In particular, the issue of modifying existing University Regulations regarding letter grading vs credit/no credit grading began with widespread input from students and student leadership, and central administration held extensive consultation with leadership of the Academic Senate to craft the ultimate decision. Reflecting that cooperation, Senate President Facelli and President-elect Dryer were signatories to the Announcement along with Senior Vice Presidents Good and Reed. Given the academic importance of the online delivery and modified grading issues, approval of the full Senate would have been required in ordinary circumstances, and certainly at least approval of the Senate Executive Committee (on behalf of the Senate) would be expected in extraordinary circumstances if feasible. Neither was possible in these recent circumstances unprecedented in the history of the University.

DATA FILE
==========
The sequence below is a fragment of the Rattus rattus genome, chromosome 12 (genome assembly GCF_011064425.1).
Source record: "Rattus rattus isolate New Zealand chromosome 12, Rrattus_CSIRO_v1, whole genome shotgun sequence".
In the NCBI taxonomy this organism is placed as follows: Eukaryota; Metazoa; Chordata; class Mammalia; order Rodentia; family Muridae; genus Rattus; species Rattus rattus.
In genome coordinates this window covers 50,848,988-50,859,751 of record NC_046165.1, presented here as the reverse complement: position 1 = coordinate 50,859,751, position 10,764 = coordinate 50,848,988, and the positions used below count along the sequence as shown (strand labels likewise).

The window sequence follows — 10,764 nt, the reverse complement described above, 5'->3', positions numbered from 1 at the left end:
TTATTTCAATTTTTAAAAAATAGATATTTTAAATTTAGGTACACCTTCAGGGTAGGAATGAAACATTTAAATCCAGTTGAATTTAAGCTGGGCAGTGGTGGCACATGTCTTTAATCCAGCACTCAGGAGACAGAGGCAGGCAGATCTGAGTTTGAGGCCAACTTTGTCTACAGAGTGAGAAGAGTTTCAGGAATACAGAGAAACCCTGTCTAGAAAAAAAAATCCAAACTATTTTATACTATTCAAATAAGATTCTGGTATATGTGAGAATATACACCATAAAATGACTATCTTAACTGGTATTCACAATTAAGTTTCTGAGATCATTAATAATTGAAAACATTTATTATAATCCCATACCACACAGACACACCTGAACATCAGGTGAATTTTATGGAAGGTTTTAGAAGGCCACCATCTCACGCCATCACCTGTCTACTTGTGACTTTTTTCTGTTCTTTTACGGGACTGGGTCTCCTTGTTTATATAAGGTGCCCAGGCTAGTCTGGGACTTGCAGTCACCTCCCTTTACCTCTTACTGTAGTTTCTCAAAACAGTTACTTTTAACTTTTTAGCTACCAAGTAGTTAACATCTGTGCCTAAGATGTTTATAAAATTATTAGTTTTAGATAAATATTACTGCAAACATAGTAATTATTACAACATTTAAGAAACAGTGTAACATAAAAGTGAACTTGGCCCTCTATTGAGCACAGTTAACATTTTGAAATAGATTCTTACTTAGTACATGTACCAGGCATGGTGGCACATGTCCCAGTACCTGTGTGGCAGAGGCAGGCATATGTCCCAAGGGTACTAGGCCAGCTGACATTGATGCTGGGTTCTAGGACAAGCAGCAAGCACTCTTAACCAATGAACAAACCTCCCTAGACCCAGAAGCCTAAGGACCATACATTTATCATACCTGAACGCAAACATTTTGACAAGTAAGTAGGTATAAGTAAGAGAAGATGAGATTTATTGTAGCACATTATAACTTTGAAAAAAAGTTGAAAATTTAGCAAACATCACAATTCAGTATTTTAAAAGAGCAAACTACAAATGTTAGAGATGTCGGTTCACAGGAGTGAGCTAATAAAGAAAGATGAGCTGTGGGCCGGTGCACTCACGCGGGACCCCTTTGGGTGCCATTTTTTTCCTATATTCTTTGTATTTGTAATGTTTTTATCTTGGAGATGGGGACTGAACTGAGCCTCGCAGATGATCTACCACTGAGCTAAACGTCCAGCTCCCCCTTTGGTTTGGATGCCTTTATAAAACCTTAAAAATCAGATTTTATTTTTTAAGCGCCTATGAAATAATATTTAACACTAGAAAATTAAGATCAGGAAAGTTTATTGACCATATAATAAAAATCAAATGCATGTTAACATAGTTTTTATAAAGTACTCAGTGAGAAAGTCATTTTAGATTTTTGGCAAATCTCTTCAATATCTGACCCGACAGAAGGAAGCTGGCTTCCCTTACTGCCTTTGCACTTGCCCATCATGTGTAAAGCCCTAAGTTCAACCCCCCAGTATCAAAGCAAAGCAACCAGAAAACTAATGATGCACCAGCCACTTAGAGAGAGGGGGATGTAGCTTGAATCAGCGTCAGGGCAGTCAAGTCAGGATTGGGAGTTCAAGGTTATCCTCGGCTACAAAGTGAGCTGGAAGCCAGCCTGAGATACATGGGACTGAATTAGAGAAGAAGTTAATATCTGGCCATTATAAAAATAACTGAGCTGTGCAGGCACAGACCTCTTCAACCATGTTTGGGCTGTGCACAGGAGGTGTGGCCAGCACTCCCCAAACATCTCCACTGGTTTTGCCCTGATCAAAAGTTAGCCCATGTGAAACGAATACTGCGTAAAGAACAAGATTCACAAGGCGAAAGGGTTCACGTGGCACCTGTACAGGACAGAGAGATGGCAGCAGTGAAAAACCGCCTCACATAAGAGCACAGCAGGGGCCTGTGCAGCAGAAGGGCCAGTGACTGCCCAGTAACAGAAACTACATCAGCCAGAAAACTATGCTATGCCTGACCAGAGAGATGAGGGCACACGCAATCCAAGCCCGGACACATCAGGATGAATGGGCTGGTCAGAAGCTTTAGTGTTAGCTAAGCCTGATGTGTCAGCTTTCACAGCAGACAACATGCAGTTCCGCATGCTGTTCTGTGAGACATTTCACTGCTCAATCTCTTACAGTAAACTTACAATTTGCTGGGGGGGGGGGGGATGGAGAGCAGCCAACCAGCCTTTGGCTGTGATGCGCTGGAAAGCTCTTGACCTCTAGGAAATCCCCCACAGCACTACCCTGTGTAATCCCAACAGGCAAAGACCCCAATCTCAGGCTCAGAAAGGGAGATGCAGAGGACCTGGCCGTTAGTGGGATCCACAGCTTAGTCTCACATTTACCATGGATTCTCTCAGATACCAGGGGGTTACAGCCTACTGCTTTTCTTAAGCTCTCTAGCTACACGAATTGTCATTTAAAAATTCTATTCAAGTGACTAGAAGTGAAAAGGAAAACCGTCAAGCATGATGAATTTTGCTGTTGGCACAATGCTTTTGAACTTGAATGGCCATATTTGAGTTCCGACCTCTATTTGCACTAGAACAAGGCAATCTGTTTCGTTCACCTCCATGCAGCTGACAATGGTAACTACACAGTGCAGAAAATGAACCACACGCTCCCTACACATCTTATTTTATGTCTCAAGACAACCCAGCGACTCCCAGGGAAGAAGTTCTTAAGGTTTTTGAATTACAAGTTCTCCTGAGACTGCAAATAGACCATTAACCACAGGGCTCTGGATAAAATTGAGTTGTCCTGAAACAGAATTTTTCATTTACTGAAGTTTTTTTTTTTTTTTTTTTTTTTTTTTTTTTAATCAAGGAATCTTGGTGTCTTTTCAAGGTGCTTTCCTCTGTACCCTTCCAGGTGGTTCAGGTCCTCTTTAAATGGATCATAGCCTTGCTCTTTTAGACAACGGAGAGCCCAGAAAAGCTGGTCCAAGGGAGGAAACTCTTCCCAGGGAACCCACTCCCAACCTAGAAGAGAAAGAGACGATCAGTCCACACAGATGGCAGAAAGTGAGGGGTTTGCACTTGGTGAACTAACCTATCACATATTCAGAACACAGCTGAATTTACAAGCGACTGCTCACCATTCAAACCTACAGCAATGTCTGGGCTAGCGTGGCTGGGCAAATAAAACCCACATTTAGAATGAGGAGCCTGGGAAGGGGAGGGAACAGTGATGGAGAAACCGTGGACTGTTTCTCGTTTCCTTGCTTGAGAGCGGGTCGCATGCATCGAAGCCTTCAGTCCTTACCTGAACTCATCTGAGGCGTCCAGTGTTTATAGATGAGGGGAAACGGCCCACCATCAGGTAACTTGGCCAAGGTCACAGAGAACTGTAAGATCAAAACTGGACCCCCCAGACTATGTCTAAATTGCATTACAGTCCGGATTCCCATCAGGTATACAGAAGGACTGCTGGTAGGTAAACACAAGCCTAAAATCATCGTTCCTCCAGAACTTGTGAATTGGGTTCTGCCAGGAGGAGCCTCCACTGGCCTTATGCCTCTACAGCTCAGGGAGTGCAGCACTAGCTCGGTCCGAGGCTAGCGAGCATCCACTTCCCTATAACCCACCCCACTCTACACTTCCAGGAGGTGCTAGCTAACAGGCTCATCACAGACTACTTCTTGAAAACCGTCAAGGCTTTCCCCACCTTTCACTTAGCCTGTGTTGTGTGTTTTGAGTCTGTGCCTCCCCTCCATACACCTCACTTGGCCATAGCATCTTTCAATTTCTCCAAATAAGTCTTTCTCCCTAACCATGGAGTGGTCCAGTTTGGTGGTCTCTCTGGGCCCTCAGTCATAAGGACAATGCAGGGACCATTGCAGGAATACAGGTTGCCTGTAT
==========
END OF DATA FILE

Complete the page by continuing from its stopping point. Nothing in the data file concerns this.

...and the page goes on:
It is anticipated that other decisions responding to the COVID-19 pandemic may need to be made in the near future by the University administration, which may affect academic activities to a degree meriting faculty and student representative input. It is likely that such decisions will need to be made too quickly to allow consultation with the full Senate or in some instances even consultation with the Senate Executive Committee. The three elected Presidential Officers of the Senate are best positioned to act as a Senate Special Committee on behalf of the Executive Committee and in turn on behalf of the full Senate in those instances, and providing them with such emergency action authority is clearly consistent with the authority of Policy 6-002-III establishing the positions, duties and responsibilities of the three elected Senate Presidential Officers and authorizing appointment of Senate special committees, and Policy 1-001-III-A-4 addressing the promulgation of University Regulations, including revisions, and outlining the role of the Senate in the promulgation process.